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Conscious network design: creating your personal board of directors

Support networks are your fifth emergency service when it comes to progressing your career. As I discussed in my blog about support networks having a robust work network can help you unlock your value within an organisation and help you find your next role. Your personal board of directors are an important group within your work network specifically providing you with a sounding board and a critical voice for your actions and choices.

Women in particular tend to have an over-reliance on a single advocate within an organisation, usually their direct line manager or someone quite close to them within the organisation's structure. If this advocate leaves the organisation then you can be back to square one or even in a worse position. The key to progressing your career and also ensuring that during periods of redundancy you are well protected is to create a robust personal board of directors. Not all of these 'directors' need to be working within your firm and actually it is vital that some of are not, to help give you a wider perspective on issues and also help guide you towards any new opportunities.

Conscious network design for your personal board of directors means that you are being pro-active in your choices. You are not waiting to bump into your next director but rather are seeking out people who can actively contribute to your open board positions.

What kinds of positions should you be looking to fill?

A good starting point is to have at least four of the following posts filled at any one time.

  1. The relationship expert - this is the person who loves connecting people. They love it when you ask for help and will go out of their way to find the right person to help your answer your question. While they are vital in helping you develop your wider network don't overuse this particular board member or take them for granted.

  2. The insider - this is not the office gossip but rather someone who always seems to have their finger on the pulse on the latest developments in your organisation. They don't have to be senior but they do need to be reliable. This person can often be an introvert so tread carefully and make the effort to build up both a solid personal as well as professional relationship.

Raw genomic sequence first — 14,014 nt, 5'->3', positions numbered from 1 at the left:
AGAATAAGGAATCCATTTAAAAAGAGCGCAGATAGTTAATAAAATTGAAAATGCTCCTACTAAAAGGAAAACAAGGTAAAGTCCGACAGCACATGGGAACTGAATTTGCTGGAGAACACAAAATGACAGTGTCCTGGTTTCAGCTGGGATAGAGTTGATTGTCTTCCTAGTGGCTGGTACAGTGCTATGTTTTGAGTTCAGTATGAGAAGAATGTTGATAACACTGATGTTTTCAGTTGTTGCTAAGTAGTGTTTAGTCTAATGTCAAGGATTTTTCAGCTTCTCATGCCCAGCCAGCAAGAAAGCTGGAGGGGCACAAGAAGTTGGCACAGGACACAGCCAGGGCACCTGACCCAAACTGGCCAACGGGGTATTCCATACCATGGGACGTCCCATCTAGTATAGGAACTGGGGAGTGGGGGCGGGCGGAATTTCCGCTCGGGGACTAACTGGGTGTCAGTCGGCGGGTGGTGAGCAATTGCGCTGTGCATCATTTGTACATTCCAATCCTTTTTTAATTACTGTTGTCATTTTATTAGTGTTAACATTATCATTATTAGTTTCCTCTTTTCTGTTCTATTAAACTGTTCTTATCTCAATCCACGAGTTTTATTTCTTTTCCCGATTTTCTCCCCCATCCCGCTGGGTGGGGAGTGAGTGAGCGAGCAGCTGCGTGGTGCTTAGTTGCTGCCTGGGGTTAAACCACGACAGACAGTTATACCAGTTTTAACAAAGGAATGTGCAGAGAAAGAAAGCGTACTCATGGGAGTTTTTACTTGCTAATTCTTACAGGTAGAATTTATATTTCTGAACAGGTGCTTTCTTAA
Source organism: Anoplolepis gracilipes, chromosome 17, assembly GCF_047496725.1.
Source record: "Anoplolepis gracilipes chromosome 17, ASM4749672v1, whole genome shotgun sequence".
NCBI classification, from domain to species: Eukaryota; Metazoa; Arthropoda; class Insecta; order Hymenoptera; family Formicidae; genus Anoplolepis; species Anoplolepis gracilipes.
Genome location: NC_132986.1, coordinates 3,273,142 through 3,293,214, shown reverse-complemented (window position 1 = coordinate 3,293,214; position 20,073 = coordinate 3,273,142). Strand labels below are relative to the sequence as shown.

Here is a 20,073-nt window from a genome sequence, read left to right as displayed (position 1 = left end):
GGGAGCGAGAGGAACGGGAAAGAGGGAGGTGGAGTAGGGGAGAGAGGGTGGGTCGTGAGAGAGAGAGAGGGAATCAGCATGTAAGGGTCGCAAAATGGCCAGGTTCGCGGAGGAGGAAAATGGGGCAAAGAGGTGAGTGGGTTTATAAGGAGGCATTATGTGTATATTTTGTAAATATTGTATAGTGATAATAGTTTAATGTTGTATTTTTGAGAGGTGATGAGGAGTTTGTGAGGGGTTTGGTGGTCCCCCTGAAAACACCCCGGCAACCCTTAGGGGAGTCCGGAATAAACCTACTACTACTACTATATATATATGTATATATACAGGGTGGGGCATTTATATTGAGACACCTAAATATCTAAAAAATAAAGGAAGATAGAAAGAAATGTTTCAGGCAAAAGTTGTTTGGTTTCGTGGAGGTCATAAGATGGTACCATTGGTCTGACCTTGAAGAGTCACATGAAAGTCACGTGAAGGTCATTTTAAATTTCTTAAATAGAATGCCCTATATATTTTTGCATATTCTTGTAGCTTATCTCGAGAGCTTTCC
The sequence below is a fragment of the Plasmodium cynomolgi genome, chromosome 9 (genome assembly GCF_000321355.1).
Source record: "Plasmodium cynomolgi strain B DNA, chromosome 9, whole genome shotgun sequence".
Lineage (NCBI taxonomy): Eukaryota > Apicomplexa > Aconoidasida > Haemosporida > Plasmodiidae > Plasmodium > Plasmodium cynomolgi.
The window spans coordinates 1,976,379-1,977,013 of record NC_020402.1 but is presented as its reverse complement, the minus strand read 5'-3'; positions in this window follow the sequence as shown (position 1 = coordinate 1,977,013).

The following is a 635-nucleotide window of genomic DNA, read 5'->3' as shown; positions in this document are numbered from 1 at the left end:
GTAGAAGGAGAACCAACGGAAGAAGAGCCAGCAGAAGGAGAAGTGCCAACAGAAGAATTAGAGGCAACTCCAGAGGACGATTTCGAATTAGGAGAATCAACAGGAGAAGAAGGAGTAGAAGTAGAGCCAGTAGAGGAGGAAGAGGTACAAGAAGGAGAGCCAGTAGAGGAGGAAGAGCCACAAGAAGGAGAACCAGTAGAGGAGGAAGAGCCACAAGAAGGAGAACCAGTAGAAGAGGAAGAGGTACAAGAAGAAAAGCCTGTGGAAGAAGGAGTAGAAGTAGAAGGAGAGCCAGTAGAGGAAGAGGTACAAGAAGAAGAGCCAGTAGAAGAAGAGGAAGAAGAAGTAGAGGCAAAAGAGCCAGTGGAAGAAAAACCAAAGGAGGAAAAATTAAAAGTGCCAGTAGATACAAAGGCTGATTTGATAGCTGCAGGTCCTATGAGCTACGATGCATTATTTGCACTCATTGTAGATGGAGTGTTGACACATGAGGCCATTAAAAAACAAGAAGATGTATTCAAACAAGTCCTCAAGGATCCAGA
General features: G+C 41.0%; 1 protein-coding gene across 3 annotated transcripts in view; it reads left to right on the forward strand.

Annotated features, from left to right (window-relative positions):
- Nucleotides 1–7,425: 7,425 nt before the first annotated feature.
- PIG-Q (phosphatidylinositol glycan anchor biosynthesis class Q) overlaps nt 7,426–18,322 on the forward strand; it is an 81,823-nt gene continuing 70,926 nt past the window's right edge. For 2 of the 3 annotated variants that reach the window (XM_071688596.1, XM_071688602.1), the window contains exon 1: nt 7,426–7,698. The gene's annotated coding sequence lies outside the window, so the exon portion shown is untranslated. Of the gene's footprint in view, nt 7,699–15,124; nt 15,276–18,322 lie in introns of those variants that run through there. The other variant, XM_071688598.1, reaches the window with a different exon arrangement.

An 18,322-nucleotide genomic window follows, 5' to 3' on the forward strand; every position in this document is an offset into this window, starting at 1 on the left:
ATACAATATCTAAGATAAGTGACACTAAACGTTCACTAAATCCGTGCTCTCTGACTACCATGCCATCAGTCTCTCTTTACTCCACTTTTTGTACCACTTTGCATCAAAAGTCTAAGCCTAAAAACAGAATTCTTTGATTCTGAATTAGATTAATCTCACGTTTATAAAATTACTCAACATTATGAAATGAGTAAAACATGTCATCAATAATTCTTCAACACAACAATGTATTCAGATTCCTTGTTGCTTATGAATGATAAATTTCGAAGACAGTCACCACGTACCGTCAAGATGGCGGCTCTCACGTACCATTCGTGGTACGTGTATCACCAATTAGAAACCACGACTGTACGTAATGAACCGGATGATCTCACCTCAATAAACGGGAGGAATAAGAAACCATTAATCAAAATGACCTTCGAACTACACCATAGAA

3. The critic - this is the person who will help you make better decisions by being honest with you about the impact of your actions and choices. It can be tricky to hear that you are not taking the best route but they genuinely want you to do your 'best work'. The Critic is invaluable is providing you with a soundboard to explore options and opportunities.

  4. The influencer - this is the person who will help move forward your ideas. They are often quite senior and highly respected but once you make a connection with them they will go out of their way to help you. This is the hardest board position to fill as you will need to work the hardest to find them.

There are definitely other board positions you can create but if you are able to start with this strong backbone then any others you find will be an added bonus.

How do you approach someone to be on your board?

Once you have identified the type of board members you need the next much trickier step is asking people to actively part of your board. The easiest way to start the relationship is via a connection which means working on your work network. The wider your network the more chances are you'll be able to identify your future directors. If you don't have a connection via someone else then sometimes the best thing is to approach them directly, letting them know what interests you about them and why you want to get to know them. Flattery is a powerful force and especially if you can also offer something in return the chances are they will say yes.

How do you maintain your relationship with your board?

Depending on your personality and the nature of your board members your relationship with them can be as formal or informal as you like. Your interaction can be at a set time each month or quarter or on an ad hoc basis when you need help. Your board of directors are not your mentor so a less structured relationship is to be expected. I can go months without contacting one of my board members. For one board members if I haven't been in touch for a while and I do need their help then I always make sure to rebuild my relationship first - working around their availability and asking about their work/day/lives before focusing on what I might need from the interaction. On the other hand my Critic board member is happy for me to reach out to her at the last minute knowing that she will almost always be able to find time for me because someone was able to do that for her in the past and she knows the value that it can have on a career. Get to know your board members and fit around their personality and schedules.

I've had a board of directors over the past year and have found it pretty transformational. I'm looking to expand my board members in 2019 beyond the four types described above as I still feel there is some areas where I need additional help. Specifically I'm looking for a Manager Role Model to help me be a better manager and also a Super Networker. I'm hoping to fill both these positions from outside my organisation so if anyone has any suggestions please let me know on my twitter handle @diversitypuzzle and good luck creating your own board of directors.

If you enjoyed learning how to find more time please check out my other blog posts; Learn to plan your day and re-evaluate your calendar.

All opinions are solely my own and do not express the views or opinions of my employer.


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